Lorry driver Charlie Hatton shows up late to Jack Pertwee’s stag party. Charlie “was a little fellow with a brown face and very brilliant sharp eyes. They flashed quickly and calculatingly over the assembled company before Charlie smiled. He showed a set of perfect white teeth which no one there but Jack knew were false.” Charlie proceeds to needle the guests at the Kingsmarkham and District Darts Club while also showing off a significant wad of cash. But how did a lorry driver come by such ready cash? Could it have something to do with the fact that Charlie’s lorry had been hi-jacked twice before?
Meanwhile, Dorothy Fanshawe has awoken from a six week coma following a horrific auto accident that claimed the lives of her husband and daughter. But when she is told the news in an effort to jog her memory, Mrs. Fanshawe insists, “But my daughter wasn’t in the car.” Though Dorothy’s sister had been able to identify the body, no identifying articles were discovered in the late young woman’s purse.
When Charlie turns up dead on the day of Jack’s wedding, Inspector Wexford is on the scene. When bridegroom Jack Pertwee is informed of his best man Charlie’s death, he calls off the wedding. Of the two men’s friendship, we’re told “without each other their lives would be incomplete, lacking, as it were, the essence and the fuse.” “They were as David and Jonathan”, only Charlie’s Jonathan “thou wast slain in thy high places…”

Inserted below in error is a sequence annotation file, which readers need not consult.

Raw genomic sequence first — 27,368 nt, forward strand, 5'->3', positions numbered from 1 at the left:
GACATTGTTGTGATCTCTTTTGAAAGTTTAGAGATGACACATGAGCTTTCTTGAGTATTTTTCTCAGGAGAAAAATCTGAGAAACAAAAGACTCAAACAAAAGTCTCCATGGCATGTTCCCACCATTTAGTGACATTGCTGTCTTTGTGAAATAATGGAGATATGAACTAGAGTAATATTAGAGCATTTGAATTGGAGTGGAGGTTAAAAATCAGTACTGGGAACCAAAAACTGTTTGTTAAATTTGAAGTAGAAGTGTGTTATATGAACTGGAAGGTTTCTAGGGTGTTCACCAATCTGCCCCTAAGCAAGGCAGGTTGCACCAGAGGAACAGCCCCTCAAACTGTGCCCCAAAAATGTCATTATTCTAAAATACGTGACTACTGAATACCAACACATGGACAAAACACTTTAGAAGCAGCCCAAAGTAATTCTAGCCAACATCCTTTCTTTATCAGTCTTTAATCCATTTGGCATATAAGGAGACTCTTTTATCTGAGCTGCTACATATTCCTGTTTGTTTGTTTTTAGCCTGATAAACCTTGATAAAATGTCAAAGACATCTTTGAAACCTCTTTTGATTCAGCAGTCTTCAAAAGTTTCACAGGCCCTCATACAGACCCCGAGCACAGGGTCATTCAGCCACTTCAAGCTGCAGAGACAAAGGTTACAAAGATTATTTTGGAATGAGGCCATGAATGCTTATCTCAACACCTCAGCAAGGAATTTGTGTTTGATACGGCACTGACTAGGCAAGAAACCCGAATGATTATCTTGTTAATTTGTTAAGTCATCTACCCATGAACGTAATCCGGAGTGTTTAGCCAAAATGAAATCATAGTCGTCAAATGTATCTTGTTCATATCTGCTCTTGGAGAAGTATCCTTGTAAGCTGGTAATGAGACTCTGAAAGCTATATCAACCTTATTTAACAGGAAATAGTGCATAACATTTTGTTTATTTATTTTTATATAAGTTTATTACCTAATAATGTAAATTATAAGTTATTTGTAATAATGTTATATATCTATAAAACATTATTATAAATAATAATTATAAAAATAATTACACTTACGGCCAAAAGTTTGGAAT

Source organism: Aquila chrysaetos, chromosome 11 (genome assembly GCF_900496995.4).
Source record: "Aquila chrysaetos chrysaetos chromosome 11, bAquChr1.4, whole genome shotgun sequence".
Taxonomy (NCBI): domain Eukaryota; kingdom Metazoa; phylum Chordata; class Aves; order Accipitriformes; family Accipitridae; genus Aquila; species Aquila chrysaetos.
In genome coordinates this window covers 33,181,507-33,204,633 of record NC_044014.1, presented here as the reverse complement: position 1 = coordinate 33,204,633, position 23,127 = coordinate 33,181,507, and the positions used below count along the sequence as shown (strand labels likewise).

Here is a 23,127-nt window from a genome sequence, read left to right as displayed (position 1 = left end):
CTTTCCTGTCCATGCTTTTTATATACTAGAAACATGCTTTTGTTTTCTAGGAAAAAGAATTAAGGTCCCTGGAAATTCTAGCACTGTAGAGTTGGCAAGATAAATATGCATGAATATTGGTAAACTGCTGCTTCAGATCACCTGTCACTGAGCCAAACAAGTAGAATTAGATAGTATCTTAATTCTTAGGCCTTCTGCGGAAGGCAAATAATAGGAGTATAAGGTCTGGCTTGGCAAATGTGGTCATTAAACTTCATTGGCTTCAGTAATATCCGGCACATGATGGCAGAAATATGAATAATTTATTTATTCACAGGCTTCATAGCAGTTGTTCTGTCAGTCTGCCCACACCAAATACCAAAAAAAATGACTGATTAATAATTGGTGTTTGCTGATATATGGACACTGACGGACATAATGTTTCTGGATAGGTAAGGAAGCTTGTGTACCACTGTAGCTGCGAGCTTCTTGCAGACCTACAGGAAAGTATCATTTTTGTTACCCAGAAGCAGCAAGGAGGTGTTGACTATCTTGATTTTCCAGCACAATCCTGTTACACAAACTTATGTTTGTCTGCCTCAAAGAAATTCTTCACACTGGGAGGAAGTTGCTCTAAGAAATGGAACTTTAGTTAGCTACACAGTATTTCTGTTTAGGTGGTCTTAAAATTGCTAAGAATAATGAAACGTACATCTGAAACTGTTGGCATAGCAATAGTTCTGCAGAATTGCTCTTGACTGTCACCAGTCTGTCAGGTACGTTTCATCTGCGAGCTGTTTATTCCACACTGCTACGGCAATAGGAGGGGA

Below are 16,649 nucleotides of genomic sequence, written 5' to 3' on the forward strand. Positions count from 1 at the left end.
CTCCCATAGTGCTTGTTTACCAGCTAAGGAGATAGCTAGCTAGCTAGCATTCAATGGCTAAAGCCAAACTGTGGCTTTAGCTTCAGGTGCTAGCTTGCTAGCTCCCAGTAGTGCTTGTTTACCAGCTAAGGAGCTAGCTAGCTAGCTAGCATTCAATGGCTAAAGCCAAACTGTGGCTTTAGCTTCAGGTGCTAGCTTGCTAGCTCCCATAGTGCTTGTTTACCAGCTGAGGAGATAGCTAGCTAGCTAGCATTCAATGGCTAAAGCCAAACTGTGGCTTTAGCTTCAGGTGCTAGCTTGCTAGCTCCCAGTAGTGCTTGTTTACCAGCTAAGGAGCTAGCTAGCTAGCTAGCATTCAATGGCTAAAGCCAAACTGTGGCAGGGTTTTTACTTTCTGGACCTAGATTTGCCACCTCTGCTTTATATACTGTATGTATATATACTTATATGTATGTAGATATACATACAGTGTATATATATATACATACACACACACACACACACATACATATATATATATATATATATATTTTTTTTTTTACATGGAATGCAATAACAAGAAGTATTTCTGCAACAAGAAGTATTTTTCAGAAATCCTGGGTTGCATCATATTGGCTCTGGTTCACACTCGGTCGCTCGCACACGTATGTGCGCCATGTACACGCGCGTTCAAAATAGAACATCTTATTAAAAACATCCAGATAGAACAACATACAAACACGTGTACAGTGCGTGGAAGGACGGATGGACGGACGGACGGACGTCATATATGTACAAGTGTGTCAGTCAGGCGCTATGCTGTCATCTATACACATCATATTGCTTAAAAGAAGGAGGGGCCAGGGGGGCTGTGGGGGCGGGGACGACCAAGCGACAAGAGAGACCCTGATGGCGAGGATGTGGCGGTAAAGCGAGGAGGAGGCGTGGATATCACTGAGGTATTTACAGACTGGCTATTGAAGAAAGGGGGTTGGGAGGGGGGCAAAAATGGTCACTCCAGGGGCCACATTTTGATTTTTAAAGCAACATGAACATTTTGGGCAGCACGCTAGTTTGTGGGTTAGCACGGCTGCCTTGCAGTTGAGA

Inspector Wexford begins his investigation by questioning the men who had been at the stag party the night Charlie was killed. One of them, another lorry driver, Maurice Callum, had been one of the last to see Charlie alive. He also had asked Charlie a curious question: “Been seeing much of McCloy lately?” It’s a question that leads Wexford to delve into how Charlie came to earn more than the typical lorry driver.
Ruth Rendell’s The Best Man to Die was first published in 1969. It’s the 4th book to feature Inspector Wexford, the author’s most prominent recurring character. It’s a cleverly plotted tale that features two seemingly disparate storylines, but, of course, all you savvy mystery readers will know they’re connected somehow. The question is how does Mrs. Fanshawe’s accident connect to Charlie Hatton’s murder?
It’s a tidily wrapped up mystery though it might seem there are a bit too many coincidences involved. As an aside early on, Wexford suggests, “Now if we were cops inside the covers of a detective story, … we’d know for sure that Hatton was killed to stop Pertwee getting married today.” This ironic observation goes on to mention “that’s your author’s subtlety.” It’s a neat little nod to the crafting of a mystery novel, and how author’s bend real life to form a solvable puzzle.
While it might be relatively easy to guess whodunit, it was most definitely a conundrum to figure out how everything fit together until Wexford explains it all. An entertaining read to while away an evening or whenever you’ve the time to set aside.
The novel was adapted in 1990 for the Ruth Rendell Mysteries TV series (1987-2000) as part of the 4th season. The series starred George Baker as Wexford. Unfortunately, these particular episodes don’t appear to be currently available on DVD or for streaming.